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By Chris Marr
Dec. 9 — A dispute over South Dakota sales tax obligations imposed on out-of-state retailers awaits a federal judge’s ruling on whether it should be remanded to state court, after the parties made their cases at a hearing ( South Dakota v. Wayfair, Inc., D.S.D., No. 3:16-CV-03019, hearing 12/8/16 ).
The Dec. 8 hearing was the latest step in the state’s effort—which mirrors efforts by Alabama and other states—to advance a case to the U.S. Supreme Court to get the Quill physical presence standard overturned. The standard, established by the Supreme Court’s 1992 ruling in Quill Corp. v. North Dakota, 504 U.S. 298, prevents states from imposing sales tax collection duties on e-commerce and other retailers that lack an in-state physical presence.
Attorneys focused their oral arguments on the state’s motion to remand the case, as the other pending motion for summary judgment is essentially already decided, said Matthew Schaefer, attorney with Brann & Isaacson who is helping represent the retailers contesting South Dakota’s new sales tax law.
The court told the attorneys it “understood there to be no dispute regarding the defendants’ right to summary judgment invalidating the South Dakota ‘economic nexus’ statute under the Supreme Court’s decision in Quill Corp. v. North Dakota,” Schaefer told Bloomberg BNA Dec. 8. Both sides agree that the law is invalid under Quill.
If the South Dakota case returns to state court, the Department of Revenue told the federal judge it would take the same position on the retailers’ right to summary judgment, Schaefer said.
“Thus, the parties and the Court were in agreement that, regardless of in which system, federal or state, when the case moves forward, the South Dakota law will be ruled unconstitutional, pending further appeal,” he said.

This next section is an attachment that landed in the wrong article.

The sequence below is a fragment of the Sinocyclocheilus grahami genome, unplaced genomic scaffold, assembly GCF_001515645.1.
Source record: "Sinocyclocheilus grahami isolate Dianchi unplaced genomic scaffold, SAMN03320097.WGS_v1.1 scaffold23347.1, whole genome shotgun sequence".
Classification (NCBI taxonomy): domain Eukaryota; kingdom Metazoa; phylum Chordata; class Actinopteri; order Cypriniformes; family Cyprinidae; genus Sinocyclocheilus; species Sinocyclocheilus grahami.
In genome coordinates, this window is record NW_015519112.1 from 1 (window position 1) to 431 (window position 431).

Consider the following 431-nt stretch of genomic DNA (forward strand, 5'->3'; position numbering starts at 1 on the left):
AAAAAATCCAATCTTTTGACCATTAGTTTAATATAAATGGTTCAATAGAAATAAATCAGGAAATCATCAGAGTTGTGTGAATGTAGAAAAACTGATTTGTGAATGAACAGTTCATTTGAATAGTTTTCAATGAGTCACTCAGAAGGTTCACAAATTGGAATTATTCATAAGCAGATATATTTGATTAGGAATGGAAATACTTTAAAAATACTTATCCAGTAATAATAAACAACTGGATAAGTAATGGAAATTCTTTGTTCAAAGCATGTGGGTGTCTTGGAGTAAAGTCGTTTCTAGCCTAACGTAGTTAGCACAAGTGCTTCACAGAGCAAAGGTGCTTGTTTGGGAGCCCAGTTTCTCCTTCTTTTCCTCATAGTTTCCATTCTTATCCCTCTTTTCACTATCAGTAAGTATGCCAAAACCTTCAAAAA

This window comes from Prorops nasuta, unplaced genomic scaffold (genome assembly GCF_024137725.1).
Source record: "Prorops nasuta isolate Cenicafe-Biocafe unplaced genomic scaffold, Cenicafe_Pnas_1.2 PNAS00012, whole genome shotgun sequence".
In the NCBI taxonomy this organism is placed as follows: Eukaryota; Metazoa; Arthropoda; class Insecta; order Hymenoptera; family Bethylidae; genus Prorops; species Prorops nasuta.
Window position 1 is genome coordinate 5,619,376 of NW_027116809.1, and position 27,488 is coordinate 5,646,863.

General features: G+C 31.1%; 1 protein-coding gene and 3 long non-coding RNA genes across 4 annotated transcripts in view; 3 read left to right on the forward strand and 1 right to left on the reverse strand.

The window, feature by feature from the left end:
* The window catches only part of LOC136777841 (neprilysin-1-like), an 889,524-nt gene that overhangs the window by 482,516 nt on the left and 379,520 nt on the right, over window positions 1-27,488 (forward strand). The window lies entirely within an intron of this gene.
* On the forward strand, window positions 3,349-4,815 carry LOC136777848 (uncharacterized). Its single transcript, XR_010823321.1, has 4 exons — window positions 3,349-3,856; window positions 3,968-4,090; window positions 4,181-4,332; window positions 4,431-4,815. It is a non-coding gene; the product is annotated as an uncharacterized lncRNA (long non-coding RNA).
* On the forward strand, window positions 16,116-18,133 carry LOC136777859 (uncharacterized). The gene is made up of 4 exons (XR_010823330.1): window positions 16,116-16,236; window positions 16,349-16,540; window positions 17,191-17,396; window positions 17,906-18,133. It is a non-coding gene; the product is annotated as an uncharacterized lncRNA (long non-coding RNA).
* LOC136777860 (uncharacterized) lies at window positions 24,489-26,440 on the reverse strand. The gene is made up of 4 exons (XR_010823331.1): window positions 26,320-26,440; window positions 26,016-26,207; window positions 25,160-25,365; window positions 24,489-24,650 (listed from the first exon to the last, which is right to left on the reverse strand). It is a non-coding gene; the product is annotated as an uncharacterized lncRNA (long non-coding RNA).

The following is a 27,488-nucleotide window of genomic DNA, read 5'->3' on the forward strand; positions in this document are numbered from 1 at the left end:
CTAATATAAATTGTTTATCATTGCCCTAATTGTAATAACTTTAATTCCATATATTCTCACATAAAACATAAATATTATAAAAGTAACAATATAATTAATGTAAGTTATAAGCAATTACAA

The federal court expects to issue a decision within 30 days on whether to retain the South Dakota litigation or send it back to state court. Schaefer noted that the judge said he was “wrestling with the close jurisdictional question presented by the state’s motion to remand.”
The South Dakota DOR sued online retailers including Wayfair Inc., Newegg Inc. and Overstock.com Inc. in state court in April, seeking a judgment that would force them to comply with the state’s new remote seller sales tax law. The retailers removed the case to federal court. The law, enacted earlier this year as S.B. 106, requires all remote retailers with annual in-state sales exceeding $100,000 or 200 separate transactions to collect and remit sales tax. It was designed to directly challenge the Quill physical presence standard.
The state has agreed in its court filings that the disputed tax law should be struck down under Quill. The state’s goal is to move the case to the Supreme Court and urge it to reconsider Quill. A summary judgment ruling at the federal district court could be appealed to the U.S. Court of Appeals for the Eighth Circuit, and from there, the losing party could appeal to the U.S. Supreme Court.
Similar litigation is pending at the Alabama Tax Tribunal, where Newegg is contesting an Alabama Department of Revenue regulation also designed to directly challenge Quill ( Newegg v. Alabama Dep’t of Revenue, Ala. Tax Trib., No. S. 16-613 ).
A second dispute over South Dakota’s S.B. 106 is pending in state court. Filed a day apart from the DOR’s April complaint, the American Catalog Mailers Association and NetChoice are challenging the facial constitutionality of S.B. 106, seeking declaratory judgment that the law violates due process and the commerce clause under Quill.
There have been no developments since the DOR’s answer in June.
To contact the reporter on this story: Chris Marr in Atlanta at cMarr@bna.com
To contact the editor responsible for this story: Ryan C. Tuck at email@example.com
Text of S.B. 106 is at http://src.bna.com/kqc.
Copyright © 2016 The Bureau of National Affairs, Inc. All Rights Reserved.
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